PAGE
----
post-launch developer wrap-up, Flying Lab CEO and co-founder Russell Williams talks about how Pirates of the Burning Sea went from an idea to a game, and what they learned after it launched. Their great idea: kick-ass ship combat, PvP that affected the world, a robust economy and great stories. In 2002, that was all they had -- an idea and a sense that the player should never have to look around too hard to find the fun. What followed was six long years of progress and setbacks as they put that simple idea into code and watched World of Warcraft completely change the face of MMOs.
Players who played PotBS once it went live played completely differently than the beta players. They had tuned the game based on beta testing, but that led them false as players who might, in beta, have spent a substantial amount of time on the open sea, instead spent it on land or in instanced missions. Without the needs of world PvP-ers driving the economy, the economy itself hit a reef. They have a solution for that about ready to go. Williams feels the game plays well to its strength -- ship-to-ship combat, though he acknowledges that many of missions were created with a template, and look it. Could the avatar play better? Yes, he says: and they plan to reduce the instancing in towns and open up more combat options in upcoming patch 1.4.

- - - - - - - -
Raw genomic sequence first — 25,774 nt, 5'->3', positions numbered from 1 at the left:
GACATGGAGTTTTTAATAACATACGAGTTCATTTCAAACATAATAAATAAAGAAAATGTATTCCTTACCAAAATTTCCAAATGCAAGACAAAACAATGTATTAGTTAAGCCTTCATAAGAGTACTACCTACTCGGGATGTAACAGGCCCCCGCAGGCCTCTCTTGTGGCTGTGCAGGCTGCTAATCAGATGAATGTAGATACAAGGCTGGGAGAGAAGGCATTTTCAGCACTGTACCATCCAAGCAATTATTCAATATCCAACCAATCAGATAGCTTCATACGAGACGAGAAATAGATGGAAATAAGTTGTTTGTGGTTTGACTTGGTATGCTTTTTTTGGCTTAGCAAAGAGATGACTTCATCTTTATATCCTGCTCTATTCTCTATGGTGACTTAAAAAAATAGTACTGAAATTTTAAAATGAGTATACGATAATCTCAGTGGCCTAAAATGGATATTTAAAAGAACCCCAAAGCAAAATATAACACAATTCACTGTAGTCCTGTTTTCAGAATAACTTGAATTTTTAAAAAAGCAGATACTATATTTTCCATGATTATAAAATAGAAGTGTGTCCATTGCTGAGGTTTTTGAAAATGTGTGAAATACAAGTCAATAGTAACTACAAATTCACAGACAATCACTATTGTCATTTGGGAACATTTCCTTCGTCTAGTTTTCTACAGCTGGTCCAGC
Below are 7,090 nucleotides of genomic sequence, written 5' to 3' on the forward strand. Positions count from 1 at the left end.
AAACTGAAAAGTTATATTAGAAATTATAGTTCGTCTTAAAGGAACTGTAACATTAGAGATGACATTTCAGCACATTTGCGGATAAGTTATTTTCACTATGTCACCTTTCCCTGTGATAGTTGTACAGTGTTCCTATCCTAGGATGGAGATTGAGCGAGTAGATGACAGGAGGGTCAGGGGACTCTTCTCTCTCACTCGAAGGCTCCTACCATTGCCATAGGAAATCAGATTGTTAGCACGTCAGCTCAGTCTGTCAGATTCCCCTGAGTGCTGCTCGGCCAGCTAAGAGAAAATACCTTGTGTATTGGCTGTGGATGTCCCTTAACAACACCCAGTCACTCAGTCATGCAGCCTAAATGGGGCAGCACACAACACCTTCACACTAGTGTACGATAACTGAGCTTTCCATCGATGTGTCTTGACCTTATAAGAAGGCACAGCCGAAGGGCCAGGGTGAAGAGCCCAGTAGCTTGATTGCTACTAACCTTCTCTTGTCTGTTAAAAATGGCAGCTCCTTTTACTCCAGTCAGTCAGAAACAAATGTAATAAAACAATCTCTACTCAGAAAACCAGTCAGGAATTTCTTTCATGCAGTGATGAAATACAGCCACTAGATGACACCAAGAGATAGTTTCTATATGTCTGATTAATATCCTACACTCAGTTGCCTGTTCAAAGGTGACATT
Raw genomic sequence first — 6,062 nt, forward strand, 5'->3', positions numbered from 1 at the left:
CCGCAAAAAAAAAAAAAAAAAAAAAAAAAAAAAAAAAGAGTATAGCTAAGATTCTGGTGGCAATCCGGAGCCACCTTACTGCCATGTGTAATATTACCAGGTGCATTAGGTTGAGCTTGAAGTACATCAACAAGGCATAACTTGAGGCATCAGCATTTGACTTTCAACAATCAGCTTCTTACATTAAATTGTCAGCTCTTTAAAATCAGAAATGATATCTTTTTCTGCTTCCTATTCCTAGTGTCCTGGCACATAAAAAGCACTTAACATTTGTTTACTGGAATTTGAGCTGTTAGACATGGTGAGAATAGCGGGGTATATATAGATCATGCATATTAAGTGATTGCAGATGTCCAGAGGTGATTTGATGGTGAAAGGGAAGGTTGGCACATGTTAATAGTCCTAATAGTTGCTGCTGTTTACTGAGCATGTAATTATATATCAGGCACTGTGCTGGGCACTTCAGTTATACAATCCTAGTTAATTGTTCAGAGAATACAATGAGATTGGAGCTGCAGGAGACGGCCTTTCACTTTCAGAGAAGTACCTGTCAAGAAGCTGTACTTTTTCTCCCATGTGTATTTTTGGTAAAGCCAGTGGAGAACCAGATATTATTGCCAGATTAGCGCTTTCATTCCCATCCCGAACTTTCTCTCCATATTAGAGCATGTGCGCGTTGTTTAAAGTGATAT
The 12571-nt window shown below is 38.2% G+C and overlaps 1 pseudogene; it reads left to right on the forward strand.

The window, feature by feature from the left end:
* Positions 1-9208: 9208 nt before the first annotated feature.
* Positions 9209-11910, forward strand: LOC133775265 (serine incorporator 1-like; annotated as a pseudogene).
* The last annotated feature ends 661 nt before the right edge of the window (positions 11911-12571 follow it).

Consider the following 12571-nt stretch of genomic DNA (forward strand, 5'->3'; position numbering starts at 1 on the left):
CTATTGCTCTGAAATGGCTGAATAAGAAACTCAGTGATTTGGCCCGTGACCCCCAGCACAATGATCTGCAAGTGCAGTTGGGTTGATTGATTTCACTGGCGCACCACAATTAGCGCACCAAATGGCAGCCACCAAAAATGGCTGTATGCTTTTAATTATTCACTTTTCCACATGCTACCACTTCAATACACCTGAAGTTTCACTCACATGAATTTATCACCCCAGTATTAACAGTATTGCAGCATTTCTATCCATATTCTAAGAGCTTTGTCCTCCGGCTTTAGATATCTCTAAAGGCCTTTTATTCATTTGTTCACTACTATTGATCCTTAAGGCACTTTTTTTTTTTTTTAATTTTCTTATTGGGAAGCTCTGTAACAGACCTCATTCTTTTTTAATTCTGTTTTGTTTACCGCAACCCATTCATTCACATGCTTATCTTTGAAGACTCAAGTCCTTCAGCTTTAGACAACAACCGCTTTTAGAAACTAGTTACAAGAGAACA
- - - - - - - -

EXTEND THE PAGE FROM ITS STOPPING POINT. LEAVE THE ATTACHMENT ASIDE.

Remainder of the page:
Players are eager these days to try the new game, play it for awhile, then move on to something new. It's hard to get a hook into these people, but Flying Lab has seen what people actually like best about the game now that PotBS has launched, and will keep playing to strengths and addressing weaknesses as it settles into its niche.